What does Party Conference say about us?
Mark Ferguson has kicked off an interesting debate over at LabourList about Party Conference. Let me start with where I agree with Mark. Many of his substantive criticisms of Party Conference being nothing more than a glorified social gathering with little real role or power in deciding the course the Party takes are, of course, totally correct. Party Conference hasn’t had a central role in deciding Party policy for a significant amount of time. However, rather than being something that we should observe and nonchalantly shrug our shoulders over, it is something we should lament and mourn. The erosion of the role of conference is a significant symptom of the disconnect between both the Party membership and the leadership (who regard the former as potentially naughty children who under no circumstances should be let near the sweetie jar). It is also a significant symptom of the disconnect between the Party and the wider electorate. In so many ways it encapsulates the cynical view of core Labour supporters and values as something to be manipulated and managed by an all-seeing bureaucracy.
The ‘normal people who are into politics’ who Toby Perkins refers too in his reply are the living, organic link between the Party and the wider world. As members, we are the heart and soul of the Party, we are also its emissary’s in the wider,increasingly a-political and atomised world. The very fact that we are treated with such thinly-veiled contempt is exactly where this Party has gone and exactly why we are lashed to the opposition benches while this government pursues a scorched-earth policy, dismantling the country piece-by-piece. This is why Mark’s prescription, to abolish Party Conference in a seemingly casual and off-hand manner is utterly wrong. It would be a crushing below against an already critically enfeebled inner-party democracy. It does nothing to address the very real problems that he himself so eloquently identifies.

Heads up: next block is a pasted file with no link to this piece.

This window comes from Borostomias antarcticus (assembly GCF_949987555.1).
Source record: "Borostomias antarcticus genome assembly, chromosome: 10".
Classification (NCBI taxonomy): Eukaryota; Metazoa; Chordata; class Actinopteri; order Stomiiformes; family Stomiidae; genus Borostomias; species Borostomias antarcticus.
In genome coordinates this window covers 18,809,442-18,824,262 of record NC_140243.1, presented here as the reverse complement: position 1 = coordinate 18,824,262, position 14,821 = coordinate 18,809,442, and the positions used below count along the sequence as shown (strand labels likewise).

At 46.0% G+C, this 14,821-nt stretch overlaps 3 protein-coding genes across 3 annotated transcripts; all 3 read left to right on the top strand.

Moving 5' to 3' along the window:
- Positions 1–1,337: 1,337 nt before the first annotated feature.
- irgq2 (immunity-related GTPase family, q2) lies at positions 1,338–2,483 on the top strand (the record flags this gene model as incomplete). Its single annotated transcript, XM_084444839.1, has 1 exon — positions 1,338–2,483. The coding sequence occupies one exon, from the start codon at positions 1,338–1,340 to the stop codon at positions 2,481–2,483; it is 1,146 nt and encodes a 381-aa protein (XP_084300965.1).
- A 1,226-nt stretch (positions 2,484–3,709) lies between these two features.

Rather than pronounce the patient DOA, we need to be looking at ways to revive them. Its time to look at wide-ranging and radical reforms of how we do business as a political Party. This is not something that will come for the Labour leadership. No matter how many platitudes they mouth, nothing will change their basic hostility to the Party membership. It is something that will have to be imposed on them by Labour members coming together in a common cause, across the inner-party ideological divide, under the banner of Party democracy.